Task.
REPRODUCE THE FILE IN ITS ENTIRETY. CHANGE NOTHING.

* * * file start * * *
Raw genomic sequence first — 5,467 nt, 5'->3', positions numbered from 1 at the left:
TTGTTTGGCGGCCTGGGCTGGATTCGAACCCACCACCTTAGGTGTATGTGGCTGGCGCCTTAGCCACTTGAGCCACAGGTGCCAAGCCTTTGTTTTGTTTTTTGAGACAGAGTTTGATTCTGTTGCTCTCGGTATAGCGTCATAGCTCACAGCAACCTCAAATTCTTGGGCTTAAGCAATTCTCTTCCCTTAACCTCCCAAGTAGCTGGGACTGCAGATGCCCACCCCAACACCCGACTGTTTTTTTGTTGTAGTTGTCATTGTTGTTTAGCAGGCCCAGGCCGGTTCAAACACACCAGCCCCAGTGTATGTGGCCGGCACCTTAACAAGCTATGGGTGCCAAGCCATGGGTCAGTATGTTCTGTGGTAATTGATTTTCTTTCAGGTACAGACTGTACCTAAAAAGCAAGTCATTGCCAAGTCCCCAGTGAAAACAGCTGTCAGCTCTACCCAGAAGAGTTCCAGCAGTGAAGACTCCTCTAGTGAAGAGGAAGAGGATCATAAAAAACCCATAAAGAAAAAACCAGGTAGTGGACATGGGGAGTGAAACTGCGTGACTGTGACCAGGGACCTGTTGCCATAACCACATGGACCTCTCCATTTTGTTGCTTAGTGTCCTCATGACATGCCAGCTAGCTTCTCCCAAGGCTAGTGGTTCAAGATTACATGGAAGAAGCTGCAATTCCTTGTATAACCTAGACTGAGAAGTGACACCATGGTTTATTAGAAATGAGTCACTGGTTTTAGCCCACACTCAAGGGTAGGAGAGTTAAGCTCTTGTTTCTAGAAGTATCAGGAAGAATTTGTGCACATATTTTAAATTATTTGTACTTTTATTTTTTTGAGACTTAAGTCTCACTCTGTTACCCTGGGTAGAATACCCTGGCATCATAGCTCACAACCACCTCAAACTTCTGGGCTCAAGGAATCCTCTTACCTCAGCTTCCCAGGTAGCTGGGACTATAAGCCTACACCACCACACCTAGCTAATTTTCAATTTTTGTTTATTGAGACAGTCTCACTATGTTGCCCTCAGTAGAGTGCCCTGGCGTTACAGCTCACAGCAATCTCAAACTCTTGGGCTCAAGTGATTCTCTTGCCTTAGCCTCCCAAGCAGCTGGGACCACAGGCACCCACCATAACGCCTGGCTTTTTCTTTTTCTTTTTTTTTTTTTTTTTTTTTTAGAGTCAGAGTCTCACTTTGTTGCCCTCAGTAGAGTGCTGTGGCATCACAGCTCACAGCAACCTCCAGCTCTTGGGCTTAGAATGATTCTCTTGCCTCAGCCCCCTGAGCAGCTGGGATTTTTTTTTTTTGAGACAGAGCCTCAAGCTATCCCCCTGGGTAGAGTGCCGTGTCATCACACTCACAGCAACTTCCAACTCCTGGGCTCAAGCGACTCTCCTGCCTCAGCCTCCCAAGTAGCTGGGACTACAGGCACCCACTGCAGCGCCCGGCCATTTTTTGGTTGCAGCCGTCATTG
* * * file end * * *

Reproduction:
Raw genomic sequence first — 5,467 nt, 5'->3', positions numbered from 1 at the left:
TTGTTTGGCGGCCTGGGCTGGATTCGAACCCACCACCTTAGGTGTATGTGGCTGGCGCCTTAGCCACTTGAGCCACAGGTGCCAAGCCTTTGTTTTGTTTTTTGAGACAGAGTTTGATTCTGTTGCTCTCGGTATAGCGTCATAGCTCACAGCAACCTCAAATTCTTGGGCTTAAGCAATTCTCTTCCCTTAACCTCCCAAGTAGCTGGGACTGCAGATGCCCACCCCAACACCCGACTGTTTTTTTGTTGTAGTTGTCATTGTTGTTTAGCAGGCCCAGGCCGGTTCAAACACACCAGCCCCAGTGTATGTGGCCGGCACCTTAACAAGCTATGGGTGCCAAGCCATGGGTCAGTATGTTCTGTGGTAATTGATTTTCTTTCAGGTACAGACTGTACCTAAAAAGCAAGTCATTGCCAAGTCCCCAGTGAAAACAGCTGTCAGCTCTACCCAGAAGAGTTCCAGCAGTGAAGACTCCTCTAGTGAAGAGGAAGAGGATCATAAAAAACCCATAAAGAAAAAACCAGGTAGTGGACATGGGGAGTGAAACTGCGTGACTGTGACCAGGGACCTGTTGCCATAACCACATGGACCTCTCCATTTTGTTGCTTAGTGTCCTCATGACATGCCAGCTAGCTTCTCCCAAGGCTAGTGGTTCAAGATTACATGGAAGAAGCTGCAATTCCTTGTATAACCTAGACTGAGAAGTGACACCATGGTTTATTAGAAATGAGTCACTGGTTTTAGCCCACACTCAAGGGTAGGAGAGTTAAGCTCTTGTTTCTAGAAGTATCAGGAAGAATTTGTGCACATATTTTAAATTATTTGTACTTTTATTTTTTTGAGACTTAAGTCTCACTCTGTTACCCTGGGTAGAATACCCTGGCATCATAGCTCACAACCACCTCAAACTTCTGGGCTCAAGGAATCCTCTTACCTCAGCTTCCCAGGTAGCTGGGACTATAAGCCTACACCACCACACCTAGCTAATTTTCAATTTTTGTTTATTGAGACAGTCTCACTATGTTGCCCTCAGTAGAGTGCCCTGGCGTTACAGCTCACAGCAATCTCAAACTCTTGGGCTCAAGTGATTCTCTTGCCTTAGCCTCCCAAGCAGCTGGGACCACAGGCACCCACCATAACGCCTGGCTTTTTCTTTTTCTTTTTTTTTTTTTTTTTTTTTTAGAGTCAGAGTCTCACTTTGTTGCCCTCAGTAGAGTGCTGTGGCATCACAGCTCACAGCAACCTCCAGCTCTTGGGCTTAGAATGATTCTCTTGCCTCAGCCCCCTGAGCAGCTGGGATTTTTTTTTTTTGAGACAGAGCCTCAAGCTATCCCCCTGGGTAGAGTGCCGTGTCATCACACTCACAGCAACTTCCAACTCCTGGGCTCAAGCGACTCTCCTGCCTCAGCCTCCCAAGTAGCTGGGACTACAGGCACCCACTGCAGCGCCCGGCCATTTTTTGGTTGCAGCCGTCATTG